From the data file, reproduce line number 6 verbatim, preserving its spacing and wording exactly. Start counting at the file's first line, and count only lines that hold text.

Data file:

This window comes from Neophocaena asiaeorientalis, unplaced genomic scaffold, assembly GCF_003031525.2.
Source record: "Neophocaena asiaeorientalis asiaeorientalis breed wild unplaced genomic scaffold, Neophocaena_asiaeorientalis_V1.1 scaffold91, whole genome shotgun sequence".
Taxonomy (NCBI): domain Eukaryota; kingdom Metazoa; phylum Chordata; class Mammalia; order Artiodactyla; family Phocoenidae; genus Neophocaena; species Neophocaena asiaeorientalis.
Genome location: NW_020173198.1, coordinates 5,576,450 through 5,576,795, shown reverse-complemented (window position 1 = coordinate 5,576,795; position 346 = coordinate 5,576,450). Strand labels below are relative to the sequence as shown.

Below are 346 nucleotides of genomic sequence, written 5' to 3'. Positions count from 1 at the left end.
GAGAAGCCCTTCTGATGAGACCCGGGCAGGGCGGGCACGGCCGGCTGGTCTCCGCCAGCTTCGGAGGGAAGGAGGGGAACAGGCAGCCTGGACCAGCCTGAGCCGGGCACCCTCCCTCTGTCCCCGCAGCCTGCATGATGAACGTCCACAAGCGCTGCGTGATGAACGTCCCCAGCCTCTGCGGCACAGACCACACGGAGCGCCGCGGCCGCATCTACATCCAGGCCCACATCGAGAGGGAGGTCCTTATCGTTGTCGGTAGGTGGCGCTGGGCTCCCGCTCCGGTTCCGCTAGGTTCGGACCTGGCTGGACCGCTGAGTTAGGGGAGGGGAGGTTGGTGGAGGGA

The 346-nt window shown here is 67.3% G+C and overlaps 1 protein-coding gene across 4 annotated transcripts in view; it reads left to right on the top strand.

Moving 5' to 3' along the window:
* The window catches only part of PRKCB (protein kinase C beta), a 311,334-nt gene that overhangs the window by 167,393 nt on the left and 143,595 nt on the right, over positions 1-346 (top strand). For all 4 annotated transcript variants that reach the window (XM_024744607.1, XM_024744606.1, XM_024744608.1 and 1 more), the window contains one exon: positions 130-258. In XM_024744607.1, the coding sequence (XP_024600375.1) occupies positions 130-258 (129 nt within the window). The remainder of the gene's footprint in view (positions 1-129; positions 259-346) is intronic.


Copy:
GAGAAGCCCTTCTGATGAGACCCGGGCAGGGCGGGCACGGCCGGCTGGTCTCCGCCAGCTTCGGAGGGAAGGAGGGGAACAGGCAGCCTGGACCAGCCTGAGCCGGGCACCCTCCCTCTGTCCCCGCAGCCTGCATGATGAACGTCCACAAGCGCTGCGTGATGAACGTCCCCAGCCTCTGCGGCACAGACCACACGGAGCGCCGCGGCCGCATCTACATCCAGGCCCACATCGAGAGGGAGGTCCTTATCGTTGTCGGTAGGTGGCGCTGGGCTCCCGCTCCGGTTCCGCTAGGTTCGGACCTGGCTGGACCGCTGAGTTAGGGGAGGGGAGGTTGGTGGAGGGA